3. Panagiotis Papatheodorou (@panagiotism-papatheodorou)
        7th June 2019, 19:47

        The V10 and especially the V8 eras are far superior to V6. F1 is not just about innovation but also Racing.

        1. @panagiotism-papatheodorou People were complaining about the racing & domination just as much in the V10/V8 era as they are in the V6 era.

          Let’s not forget that they changed the regulations a few times towards the end of the V10 era to stop Ferrari’s dominance & had to introduce gimmicks like DRS & high degredation tyres in the V8 era.

          This V6 Turbo hybrid’s are far more interesting than the boring, torque-less V8’s & more powerful than the V10’s.

          1. PeterG, in fact, it is quite amusing to go back to that era and to read what exactly people were saying in the early to mid 2000s. There are more than a few posters here who might find it a bit awkward if some of their comments from back then were brought up now, given the rank hypocrisy it would show in their attitude between how much they complained about the action on track then and how much they praise that era now.

            You can see how so many of the complaints sound so similar to today – how the introduction of the V10 engine formula had ruined the “proper engines” of the turbo era (later shifting to complaints that the V10’s had been phased out by “silly” V8s), bitter diatribes about how the sport was being ruined by the dominance of the three richest teams – Ferrari, Williams and McLaren back then – complaints that the manufacturers were becoming too dominant within the sport, how the racing was rubbish because the cars could not follow each other due to excessive aero, that the cars were too easy to drive because of the increase in downforce and driver aids and so many other complaints that will sound extremely familiar to a lot of people today.

            To pick a few examples of comments made during that era, you’ll find races that were described as “a borefest” or “a parade…hardly worth watching anymore”, people complaining that “once you know the order on Saturday, you know who’ll win the race” or how so many of the races were being won by the driver who started on pole and then drove off into the distance. Change a couple of names here and there, and there are times when you could copy and paste some of the comments made during those V8 and V10 era races into a thread today and they would pass for having been written today, so similar are most of the complaints.

            Rarely had the old diction of “the more things change, the more they stay the same” proven to be true in the attitude of many of the fans. The fans did not heap the sort of praise on the sport now that they claim they did, but derided it in much the same way they do now – they might look back on that era more fondly now, but only because they’ve forgotten about the bits they didn’t like back then.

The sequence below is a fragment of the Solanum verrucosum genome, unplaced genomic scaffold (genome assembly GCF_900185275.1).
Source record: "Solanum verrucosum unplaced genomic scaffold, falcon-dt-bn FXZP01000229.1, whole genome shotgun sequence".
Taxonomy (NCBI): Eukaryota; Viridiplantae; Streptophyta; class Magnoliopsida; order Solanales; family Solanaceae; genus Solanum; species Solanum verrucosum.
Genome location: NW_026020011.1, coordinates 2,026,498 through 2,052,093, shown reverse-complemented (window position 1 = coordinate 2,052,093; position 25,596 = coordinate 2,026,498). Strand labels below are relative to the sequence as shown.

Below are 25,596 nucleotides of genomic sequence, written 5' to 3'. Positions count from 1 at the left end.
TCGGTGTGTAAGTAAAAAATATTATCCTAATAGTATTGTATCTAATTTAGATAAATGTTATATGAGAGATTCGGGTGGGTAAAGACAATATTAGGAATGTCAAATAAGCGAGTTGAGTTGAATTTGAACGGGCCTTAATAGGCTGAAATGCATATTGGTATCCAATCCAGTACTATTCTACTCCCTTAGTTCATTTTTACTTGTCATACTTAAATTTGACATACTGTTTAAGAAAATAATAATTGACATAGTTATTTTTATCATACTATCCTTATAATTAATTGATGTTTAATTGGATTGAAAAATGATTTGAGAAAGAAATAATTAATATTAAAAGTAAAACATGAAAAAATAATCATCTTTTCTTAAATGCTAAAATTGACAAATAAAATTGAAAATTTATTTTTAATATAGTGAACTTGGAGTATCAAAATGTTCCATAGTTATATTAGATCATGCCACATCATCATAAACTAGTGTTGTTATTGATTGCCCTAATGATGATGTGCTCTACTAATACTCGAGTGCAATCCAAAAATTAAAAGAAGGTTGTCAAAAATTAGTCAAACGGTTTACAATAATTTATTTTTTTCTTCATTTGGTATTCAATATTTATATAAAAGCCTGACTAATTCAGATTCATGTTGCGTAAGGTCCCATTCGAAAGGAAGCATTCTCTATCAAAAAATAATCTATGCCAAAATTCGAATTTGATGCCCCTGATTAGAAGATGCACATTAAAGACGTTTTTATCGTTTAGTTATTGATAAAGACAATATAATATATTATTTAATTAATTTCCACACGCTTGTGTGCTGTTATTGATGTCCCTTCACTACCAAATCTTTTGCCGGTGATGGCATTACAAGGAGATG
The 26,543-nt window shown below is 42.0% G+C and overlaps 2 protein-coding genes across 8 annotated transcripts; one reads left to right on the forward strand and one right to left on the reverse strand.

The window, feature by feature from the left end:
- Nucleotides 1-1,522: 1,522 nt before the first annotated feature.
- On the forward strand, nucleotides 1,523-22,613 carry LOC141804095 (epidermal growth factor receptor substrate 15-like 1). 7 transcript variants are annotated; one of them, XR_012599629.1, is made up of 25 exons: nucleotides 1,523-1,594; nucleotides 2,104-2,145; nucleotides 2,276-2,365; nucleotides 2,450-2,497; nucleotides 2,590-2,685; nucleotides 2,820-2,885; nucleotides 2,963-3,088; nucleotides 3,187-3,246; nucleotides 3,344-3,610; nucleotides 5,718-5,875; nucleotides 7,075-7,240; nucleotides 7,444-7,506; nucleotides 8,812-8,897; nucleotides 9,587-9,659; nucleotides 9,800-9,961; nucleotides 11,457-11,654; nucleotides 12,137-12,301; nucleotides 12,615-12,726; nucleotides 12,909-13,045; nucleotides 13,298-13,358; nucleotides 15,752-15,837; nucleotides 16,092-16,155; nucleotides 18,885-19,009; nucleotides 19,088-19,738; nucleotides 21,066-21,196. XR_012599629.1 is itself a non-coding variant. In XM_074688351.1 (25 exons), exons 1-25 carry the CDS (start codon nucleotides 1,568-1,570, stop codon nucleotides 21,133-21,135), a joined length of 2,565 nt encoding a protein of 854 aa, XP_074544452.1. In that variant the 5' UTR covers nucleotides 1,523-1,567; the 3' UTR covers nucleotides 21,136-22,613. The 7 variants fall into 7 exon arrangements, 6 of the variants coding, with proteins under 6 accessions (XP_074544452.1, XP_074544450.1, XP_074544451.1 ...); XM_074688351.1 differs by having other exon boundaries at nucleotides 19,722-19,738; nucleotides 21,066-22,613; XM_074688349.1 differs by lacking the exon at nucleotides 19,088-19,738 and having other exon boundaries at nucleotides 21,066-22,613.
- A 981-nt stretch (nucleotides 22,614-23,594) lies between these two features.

3. It would be good if these PU manufacturers can cooperate and work out a broad electrification roadmap for road cars firstly. E.g. similar to how EVs are standardizing on 48V (instead of the 12V we’ve had in cars for ages). They can focus on compatibility between battery packs for road cars, charging points, etc. Likewise, an amount of focus on the technology in the powertrain.

      Then they can map that towards what they want to explore and push the limits of, in F1, and use that to frame the regs. Using the example from above, decide that 2025’s F1 cars will use 48V systems. And that in turn will guide the design of regen brakes.

      So, as an argument, battery technology, energy density and charging speed are likely to be the key areas of focus. Let FOM and FIA make that an area of focus for suppliers. Get 3-4 suppliers lined up to provide battery packs, and allow teams to use packs from these suppliers. Don’t lock teams in to suppliers either, let them switch between races.

      That’ll help these suppliers engage in a battery arms race, and I see that as a win, not just for the motorsport communit, but the motoring community as well.

      And while we’re at it, as pre-race entertainment, can FOM arrange for a few hot laps from cars from the turn of the century, going all out? 5-10 laps, driven by the current drivers. I love technology, I am geeked out by it, I understand the direction we need to go, but I also just melt hearing the howl of those V12s and V10s. Heck, even the V8s.

    4. Electroball76
      7th June 2019, 18:55

      Surely the engines are already 100% hybrid?

      1. Heh, nice catch :-)

    5. Small v12 hybrid system with 600HP coming from batteries. BOOM!! Problem solved.

      1. A turbo I4 would make more power while using less fuel. What racer doesn’t want more power and less weight?

        1. Turbo I4 is a lot heavier.

          1. No it is not

    6. V12s and synthetic oil. That way F1 can lead the way in carbon-neutral turning-petrol-into-glorious-noise.

    7. And how is this going to happen on a 175m cost cap?

    8. Can’t have something everybody wants. Can only have something the big manufacturers want. F1 is all about putting road car tech into f1 cars.

    Comments are closed.